make its delayed drive east of St. Vith on the morning of the 18th. The strength of the German forces thrusting west was not yet fully appreciated. Information on the location of the enemy or the routes he was using was extremely vague and generally several hours out of date. Communication between the higher American headquarters and their subordinate units was sporadic and, for long periods, nonexistent. Late in the evening of the 17th and during the morning of the 18th, however, the scope and direction of the German drive thrusting past St. Vith in the north became more clearly discernible as the enemy struck in a series of attacks against Recht, Poteau, and Hunningen.
The Enemy Strikes at the St. Vith Perimeter
The 1st SS Panzer Division, forming the left of the I SS Panzer Corps advance in the zone north of St. Vith, had driven forward on two routes. The northern route, through Stavelot and the Ambleve River valley, carried the main strength of the division, led by its panzer regiment. It was the first group in this northern column which CCR had unwittingly eluded and from which the tail of the 7th Armored artillery column had glanced at Stavelot. The southern route, through Recht and Vielsalm, was assigned to a kampfgruppe of the 1st SS Panzer Division made up of a reinforced panzer grenadier regiment and a battalion of assault guns. This group had been delayed by poor roads and American mine fields west of Manderfeld, and by the end of 17 December it was some hours behind the north column.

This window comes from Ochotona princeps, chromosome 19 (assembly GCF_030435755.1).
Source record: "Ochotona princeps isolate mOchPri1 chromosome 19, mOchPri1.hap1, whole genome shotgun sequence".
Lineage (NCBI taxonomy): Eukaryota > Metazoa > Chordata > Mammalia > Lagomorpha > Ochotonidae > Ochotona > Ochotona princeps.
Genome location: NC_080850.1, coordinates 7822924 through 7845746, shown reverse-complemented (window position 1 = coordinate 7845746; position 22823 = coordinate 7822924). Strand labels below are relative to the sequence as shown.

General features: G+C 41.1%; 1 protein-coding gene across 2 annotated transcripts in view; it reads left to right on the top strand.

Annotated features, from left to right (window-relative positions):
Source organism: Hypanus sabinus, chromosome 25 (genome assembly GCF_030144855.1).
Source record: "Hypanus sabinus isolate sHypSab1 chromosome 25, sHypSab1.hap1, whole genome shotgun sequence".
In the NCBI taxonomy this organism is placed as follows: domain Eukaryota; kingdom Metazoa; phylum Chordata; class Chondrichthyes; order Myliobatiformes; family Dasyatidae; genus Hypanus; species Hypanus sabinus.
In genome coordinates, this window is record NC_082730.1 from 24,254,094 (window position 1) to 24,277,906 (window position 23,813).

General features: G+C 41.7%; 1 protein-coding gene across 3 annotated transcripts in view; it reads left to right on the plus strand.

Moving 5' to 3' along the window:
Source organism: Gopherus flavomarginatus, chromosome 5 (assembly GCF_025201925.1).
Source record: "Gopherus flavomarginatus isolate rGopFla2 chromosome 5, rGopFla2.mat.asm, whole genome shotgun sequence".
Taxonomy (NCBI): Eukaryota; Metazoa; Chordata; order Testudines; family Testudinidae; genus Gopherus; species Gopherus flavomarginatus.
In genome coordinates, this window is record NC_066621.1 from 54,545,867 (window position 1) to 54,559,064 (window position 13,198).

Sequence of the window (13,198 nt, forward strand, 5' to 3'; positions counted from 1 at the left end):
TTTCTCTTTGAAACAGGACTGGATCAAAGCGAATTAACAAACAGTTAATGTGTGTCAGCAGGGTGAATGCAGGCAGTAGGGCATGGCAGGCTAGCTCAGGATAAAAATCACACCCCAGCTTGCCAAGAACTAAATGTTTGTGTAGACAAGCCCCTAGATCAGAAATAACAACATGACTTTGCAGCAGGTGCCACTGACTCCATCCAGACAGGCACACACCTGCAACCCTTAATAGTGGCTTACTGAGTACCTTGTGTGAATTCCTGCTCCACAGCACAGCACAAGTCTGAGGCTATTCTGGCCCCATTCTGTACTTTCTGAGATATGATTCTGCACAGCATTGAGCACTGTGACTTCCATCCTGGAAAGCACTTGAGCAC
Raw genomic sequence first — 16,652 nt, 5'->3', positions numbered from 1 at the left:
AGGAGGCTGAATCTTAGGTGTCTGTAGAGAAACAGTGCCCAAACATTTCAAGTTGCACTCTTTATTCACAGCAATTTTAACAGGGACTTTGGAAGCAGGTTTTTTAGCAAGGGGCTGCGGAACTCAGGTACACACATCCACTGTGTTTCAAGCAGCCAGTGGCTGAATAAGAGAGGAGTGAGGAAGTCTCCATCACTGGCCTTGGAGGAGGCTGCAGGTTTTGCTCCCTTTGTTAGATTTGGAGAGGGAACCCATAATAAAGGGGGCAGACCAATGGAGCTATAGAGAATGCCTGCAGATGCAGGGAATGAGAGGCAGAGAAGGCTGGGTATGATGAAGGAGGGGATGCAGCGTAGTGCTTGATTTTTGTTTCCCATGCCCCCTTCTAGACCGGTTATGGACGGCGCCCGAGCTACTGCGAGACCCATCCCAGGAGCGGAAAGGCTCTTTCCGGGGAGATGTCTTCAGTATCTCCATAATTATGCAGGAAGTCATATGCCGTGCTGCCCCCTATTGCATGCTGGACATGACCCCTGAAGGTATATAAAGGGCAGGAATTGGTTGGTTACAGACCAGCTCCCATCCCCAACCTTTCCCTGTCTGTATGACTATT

The headquarters of CCR, 7th Armored, opened in Recht in midafternoon of the 17th. At that time the combat command retained only the 17th Tank Battalion (assembled to the southeast) because its armored infantry battalion had been diverted to St. Vith. About 2045 CCR got its first word of the Germans it had so narrowly missed when the driver for the division chief of staff, Col. Church M. Matthews, appeared at the command post with the report that during the afternoon he had run afoul of a large tank column near Pont and that the colonel was missing.  These Germans, of course, were part of the northern column. Lt. Col. Fred M. Warren, acting commanding officer, sent the driver on to division headquarters to tell his story, and at the same time he asked for a company of infantry. He then ordered the 17th Tank Battalion (Lt. Col. John P. Wemple) to send a tank company into Recht. Warren and Wemple studied the road net as shown on the map and agreed to try to hold Recht through the night. Stragglers came pouring through Recht in the meantime with rumors and reports of the enemy just behind them. The headquarters and tank company had little time to get set, for about 0200 the advance guard of the southern German column hit the village from the east and northeast. Unwilling to risk his tanks without infantry protection in a night fight through narrow streets, and uncertain of the enemy strength, Warren ordered a withdrawal after a sharp 45-minute engagement. CCR headquarters started down
 Colonel Matthews' body was discovered about a month later. Col. John L. Ryan, Jr., who had commanded CCR, became the 7th Armored chief of staff.